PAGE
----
The J. Hyneman Center (JHC), in collaboration with the Association of Finnish Wood Industries, challenges students from LUT Universities to brainstorm and build wooden machines. The machines must be functional and consist of at least three parts, but their purpose is open-ended. The material used must be primarily wood or processed wood.
"Wood was chosen as the competition material because it is a common, affordable, safe, and durable material that is easy to work with. Wood can also be used in applications where it is not often seen today, such as in machines," says Terhi Virkki-Hatakka, the project manager of the JHC.
The sponsor of the JHC Building Challenge is the Association of Finnish Wood Industries, which has donated 3,000 euros for the purpose. The judging panel will select five teams for the competition, each receiving 400 euros in material funding. The panel includes inventor Jamie Hyneman, who will be visiting Finland in October, as well as representatives from the JHC and the Association of Finnish Wood Industries. The competition winner will receive a prize of 1,000 euros.
"The wood industry needs innovations and new thinking. The competition theme aligns perfectly with these ideas, which is why we want to encourage students to explore this topic," says Janne Liias, executive manager at the Association of Finnish Wood Industries.
Liias states that the association is looking forward to the students' work.
"We hope that students would become enthusiastic about the wood industry and bring fresh perspectives to our sector. Hopefully, this is just the beginning, and we can continue our collaboration with LUT."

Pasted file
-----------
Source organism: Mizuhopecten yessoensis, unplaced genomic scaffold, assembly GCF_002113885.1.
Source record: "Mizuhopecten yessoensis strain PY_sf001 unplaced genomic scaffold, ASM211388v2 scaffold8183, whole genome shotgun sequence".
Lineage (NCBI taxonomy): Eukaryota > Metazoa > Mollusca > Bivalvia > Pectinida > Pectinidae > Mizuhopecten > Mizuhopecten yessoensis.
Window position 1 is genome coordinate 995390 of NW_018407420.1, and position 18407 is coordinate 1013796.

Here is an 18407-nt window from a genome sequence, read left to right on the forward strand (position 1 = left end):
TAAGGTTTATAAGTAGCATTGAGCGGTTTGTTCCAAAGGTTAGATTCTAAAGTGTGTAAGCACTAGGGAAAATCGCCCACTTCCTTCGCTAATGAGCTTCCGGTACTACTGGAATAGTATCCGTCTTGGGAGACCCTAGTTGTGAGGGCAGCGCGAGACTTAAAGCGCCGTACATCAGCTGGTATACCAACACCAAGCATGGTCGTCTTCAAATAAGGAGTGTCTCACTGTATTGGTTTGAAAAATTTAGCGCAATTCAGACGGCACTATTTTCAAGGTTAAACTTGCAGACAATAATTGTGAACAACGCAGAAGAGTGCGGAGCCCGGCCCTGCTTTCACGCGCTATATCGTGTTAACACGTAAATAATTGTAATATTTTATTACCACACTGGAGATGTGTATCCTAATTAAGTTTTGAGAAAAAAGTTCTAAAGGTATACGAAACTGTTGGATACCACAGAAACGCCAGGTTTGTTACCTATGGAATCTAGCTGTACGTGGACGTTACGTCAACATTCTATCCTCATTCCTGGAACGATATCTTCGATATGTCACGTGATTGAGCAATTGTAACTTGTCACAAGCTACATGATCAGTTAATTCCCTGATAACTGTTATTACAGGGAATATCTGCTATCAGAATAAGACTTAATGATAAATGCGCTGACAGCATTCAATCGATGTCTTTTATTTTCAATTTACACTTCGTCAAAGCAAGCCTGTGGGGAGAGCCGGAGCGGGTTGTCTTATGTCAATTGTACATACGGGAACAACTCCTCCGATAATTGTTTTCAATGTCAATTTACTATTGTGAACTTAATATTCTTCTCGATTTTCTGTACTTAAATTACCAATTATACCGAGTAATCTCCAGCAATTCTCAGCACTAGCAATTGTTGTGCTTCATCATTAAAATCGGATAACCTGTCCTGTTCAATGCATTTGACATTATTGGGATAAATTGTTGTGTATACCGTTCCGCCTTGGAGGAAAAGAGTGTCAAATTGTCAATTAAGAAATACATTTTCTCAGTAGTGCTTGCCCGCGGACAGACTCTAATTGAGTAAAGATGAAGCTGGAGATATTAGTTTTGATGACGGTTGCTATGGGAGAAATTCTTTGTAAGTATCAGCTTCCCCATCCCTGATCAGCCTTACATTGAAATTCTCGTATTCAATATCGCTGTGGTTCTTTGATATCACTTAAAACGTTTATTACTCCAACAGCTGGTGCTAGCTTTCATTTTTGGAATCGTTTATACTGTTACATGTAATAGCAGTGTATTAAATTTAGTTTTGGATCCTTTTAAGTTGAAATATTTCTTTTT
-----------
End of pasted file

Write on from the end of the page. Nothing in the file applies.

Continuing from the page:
High utilization rate throughout the COVID-19 pandemic
The challenge is announced on the anniversary of the JHC's opening on September 29. Exactly five years ago, the J. Hyneman Center, a prototyping lab at LUT University, was founded. Prototyping lab is named after Jamie Hyneman, who has increasingly been involved in the operations of the JHC over the years.
Prototyping lab has well over a thousand users from University and the LAB University of Applied Sciences. In 2023 alone, over 700 students have completed the orientation test that grants access to the workshop. Students come to JHC to work on course projects, theses, or their own ideas. Virkki-Hatakka explains that even the COVID-19 pandemic did not halt the activities; the JHC has had prototype builders all along. JHC is equipped with a wide variety of tools that are free of charge to all users.
The JHC's spring seminar has established itself as an annual affair in LUT's calendar, serving as a promotional event for various course projects and bringing people together. Some of the JHC's most well-known projects include the electric motorcycle JHC Ukkonen and the telepresence robot Hynebot.
Application period September 29–October 15
Based on students’ applications, the top five ideas will be selected to receive funding for material procurement. To participate in the competition, register via this Webropol-form.
Building period October 23–November 24
During a one month building phase, the groups will receive guidance and mentoring from Jamie Hyneman, who will be visiting Finland from October 13 to 23, 2023.
Results by December 1
Students will present their work, and the best project will be awarded in a seminar at the end of November. Speeches from the Association of Finnish Wood Industries and Jamie Hyneman will be featured. The seminar is part of the JHC's anniversary celebration.